Having been cast in the spotlight, surely Materialise has received requests to produce urgently needed medical devices? Smits concurred, and described their company’s participation as a three-tiered approach. “We believe 3D printing can help on three different levels: prevention, protection, treatment. Our 3D printed door handle is a good example of prevention. Another example is the 3D printed handles that we developed for shopping carts and that allows shoppers to navigate the trolley with their arms and avoid contact with the handle bar of the trolley.

Many companies, including Materialise, are developing 3D printed protective equipment like face shields. Many have also tried to 3D print FFP2 protective face masks but as far as I know, no one has succeeded in 3D printing masks that offer sufficient safety and security for the caregivers. The last thing we want to do is provide a false sense of safety during this crisis.

For the treatment of patients, we have worked on addressing the shortage of mechanical ventilators by developing a 3D printed NIP Connector: a device to convert standard equipment available in most hospitals, into a mask to facilitate breathing for patients by creating positive pressure in the lungs. These assembled masks allow clinicians to reduce the time patients need access to mechanical ventilators, which helps to reduce the strain on ventilator supplies.”

Smits warned that it is not always ideal, and perhaps even dangerous, to release 3D print files for free. “On all these designs we look at the most efficient way to distribute the devices. Sometimes that’s making the design available on our website. In some other cases we consciously decide to not do that. For medical devices and PPE for example, it’s really important that we manufacture them in a controlled and certified way. For these types of devices, we will look for partnerships.”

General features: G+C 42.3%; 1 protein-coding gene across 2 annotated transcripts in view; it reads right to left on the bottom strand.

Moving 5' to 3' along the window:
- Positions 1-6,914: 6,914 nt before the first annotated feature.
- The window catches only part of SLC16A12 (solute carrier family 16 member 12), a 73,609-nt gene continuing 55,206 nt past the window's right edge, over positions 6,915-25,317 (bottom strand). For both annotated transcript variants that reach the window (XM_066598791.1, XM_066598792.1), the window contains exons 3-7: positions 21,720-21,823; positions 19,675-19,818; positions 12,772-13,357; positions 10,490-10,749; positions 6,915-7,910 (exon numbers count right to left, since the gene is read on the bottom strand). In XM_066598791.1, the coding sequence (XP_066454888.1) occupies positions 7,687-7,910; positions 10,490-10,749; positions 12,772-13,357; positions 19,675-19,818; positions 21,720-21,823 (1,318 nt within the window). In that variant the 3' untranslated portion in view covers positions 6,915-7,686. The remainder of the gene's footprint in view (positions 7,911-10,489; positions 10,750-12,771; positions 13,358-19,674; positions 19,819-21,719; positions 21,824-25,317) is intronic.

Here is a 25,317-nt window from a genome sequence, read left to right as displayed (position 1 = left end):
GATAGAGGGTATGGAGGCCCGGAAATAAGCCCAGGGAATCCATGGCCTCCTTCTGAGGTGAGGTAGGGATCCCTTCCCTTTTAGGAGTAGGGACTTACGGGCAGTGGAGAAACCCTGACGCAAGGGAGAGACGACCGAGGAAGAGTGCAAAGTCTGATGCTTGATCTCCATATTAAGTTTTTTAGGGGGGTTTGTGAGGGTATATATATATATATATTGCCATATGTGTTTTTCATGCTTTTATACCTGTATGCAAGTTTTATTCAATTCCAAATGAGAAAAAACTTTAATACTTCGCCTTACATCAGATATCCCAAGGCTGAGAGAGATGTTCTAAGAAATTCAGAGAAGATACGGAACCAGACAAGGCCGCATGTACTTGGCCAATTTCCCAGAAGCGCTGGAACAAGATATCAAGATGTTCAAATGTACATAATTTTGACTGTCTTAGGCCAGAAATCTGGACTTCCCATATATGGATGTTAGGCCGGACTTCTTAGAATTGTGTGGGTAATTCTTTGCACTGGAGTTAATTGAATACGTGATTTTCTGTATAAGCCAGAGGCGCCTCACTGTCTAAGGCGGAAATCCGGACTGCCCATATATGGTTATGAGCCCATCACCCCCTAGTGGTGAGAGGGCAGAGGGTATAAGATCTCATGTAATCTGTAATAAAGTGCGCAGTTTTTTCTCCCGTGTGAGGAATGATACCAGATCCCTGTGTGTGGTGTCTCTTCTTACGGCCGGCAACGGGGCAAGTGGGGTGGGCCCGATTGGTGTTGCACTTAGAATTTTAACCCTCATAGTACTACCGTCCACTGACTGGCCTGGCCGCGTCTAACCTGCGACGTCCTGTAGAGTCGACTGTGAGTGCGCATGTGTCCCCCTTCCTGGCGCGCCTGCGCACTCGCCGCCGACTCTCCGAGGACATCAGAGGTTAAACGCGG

In an interesting revelation, Smits disclosed exclusively to APBN that Materialise is seeing isolated examples of an increase in demand for its other products as a result of this hands-free door handle innovation. “The role of 3D printing in addressing the critical needs in the current crisis are certainly increasing broad awareness in industries that had not considered or adopted 3D printing as a complementary manufacturing technology. For example, a large company active in offshore projects had ordered 3D printed door handles for their offices and when 2 weeks later the large ventilator of a large crane in one of their offshore projects broke down they turned to us to 3D print new blades of the ventilator, because the normal production process would have taken several weeks. As a result of the increased awareness, we may see more examples like this.”

Smits concluded by describing 3D printing as a slow revolution. “3D printing is revolutionary because of its capacity to save lives and fundamentally change the way we manufacture products, but it will happen, slowly, incrementally. But now, with increased momentum as a result of the role 3D printing is playing in the crisis, we believe that the pace of that slow revolution may actually increase.” [APBN]


  1. van Doremalen, N., Bushmaker, T., Morris, D. H., Holbrook, M. G., Gamble, A., Williamson, B. N., Tamin, A., Harcourt, J. L., Thornburg, N. J., Gerber, S. I., Lloyd-Smith, J. O., de Wit, E., & Munster, V. J. (2020). Aerosol and Surface Stability of SARS-CoV-2 as Compared with SARS-CoV-1. New England Journal of Medicine, 382(16), 1564–1567. https://doi.org/10.1056/NEJMc2004973
  2. https://twitter.com/JayMorris_MD/status/1239686158453485569
  3. https://www.materialise.com/en/hands-free-door-opener/technical-information

About the Interviewee

Bram Smits is the external communications manager of Materialise. He is responsible for the company’s medical press communications, investor relations and public affairs. He has been with the company for six years.